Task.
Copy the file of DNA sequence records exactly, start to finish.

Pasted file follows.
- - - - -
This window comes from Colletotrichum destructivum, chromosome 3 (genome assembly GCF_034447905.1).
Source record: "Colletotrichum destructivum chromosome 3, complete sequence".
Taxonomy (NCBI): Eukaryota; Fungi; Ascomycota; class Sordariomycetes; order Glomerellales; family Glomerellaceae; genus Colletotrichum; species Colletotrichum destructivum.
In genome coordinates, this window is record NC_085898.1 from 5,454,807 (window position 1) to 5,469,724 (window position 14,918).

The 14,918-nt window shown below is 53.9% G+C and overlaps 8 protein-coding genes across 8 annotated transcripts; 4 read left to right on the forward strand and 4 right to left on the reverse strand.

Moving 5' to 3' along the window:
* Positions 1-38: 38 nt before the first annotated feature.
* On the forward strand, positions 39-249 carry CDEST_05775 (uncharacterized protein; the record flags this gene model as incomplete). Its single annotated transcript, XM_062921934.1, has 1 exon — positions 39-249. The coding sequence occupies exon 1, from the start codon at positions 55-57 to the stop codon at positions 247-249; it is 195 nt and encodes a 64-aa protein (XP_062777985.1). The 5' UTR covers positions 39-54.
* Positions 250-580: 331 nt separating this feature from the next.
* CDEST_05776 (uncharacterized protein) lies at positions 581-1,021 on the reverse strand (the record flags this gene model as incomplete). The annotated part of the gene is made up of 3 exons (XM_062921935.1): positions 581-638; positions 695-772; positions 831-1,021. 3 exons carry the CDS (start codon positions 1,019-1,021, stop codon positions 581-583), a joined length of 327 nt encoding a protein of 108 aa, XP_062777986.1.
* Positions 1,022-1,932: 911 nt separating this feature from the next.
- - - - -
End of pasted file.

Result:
This window comes from Colletotrichum destructivum, chromosome 3 (genome assembly GCF_034447905.1).
Source record: "Colletotrichum destructivum chromosome 3, complete sequence".
Taxonomy (NCBI): Eukaryota; Fungi; Ascomycota; class Sordariomycetes; order Glomerellales; family Glomerellaceae; genus Colletotrichum; species Colletotrichum destructivum.
In genome coordinates, this window is record NC_085898.1 from 5,454,807 (window position 1) to 5,469,724 (window position 14,918).

The 14,918-nt window shown below is 53.9% G+C and overlaps 8 protein-coding genes across 8 annotated transcripts; 4 read left to right on the forward strand and 4 right to left on the reverse strand.

Moving 5' to 3' along the window:
* Positions 1-38: 38 nt before the first annotated feature.
* On the forward strand, positions 39-249 carry CDEST_05775 (uncharacterized protein; the record flags this gene model as incomplete). Its single annotated transcript, XM_062921934.1, has 1 exon — positions 39-249. The coding sequence occupies exon 1, from the start codon at positions 55-57 to the stop codon at positions 247-249; it is 195 nt and encodes a 64-aa protein (XP_062777985.1). The 5' UTR covers positions 39-54.
* Positions 250-580: 331 nt separating this feature from the next.
* CDEST_05776 (uncharacterized protein) lies at positions 581-1,021 on the reverse strand (the record flags this gene model as incomplete). The annotated part of the gene is made up of 3 exons (XM_062921935.1): positions 581-638; positions 695-772; positions 831-1,021. 3 exons carry the CDS (start codon positions 1,019-1,021, stop codon positions 581-583), a joined length of 327 nt encoding a protein of 108 aa, XP_062777986.1.
* Positions 1,022-1,932: 911 nt separating this feature from the next.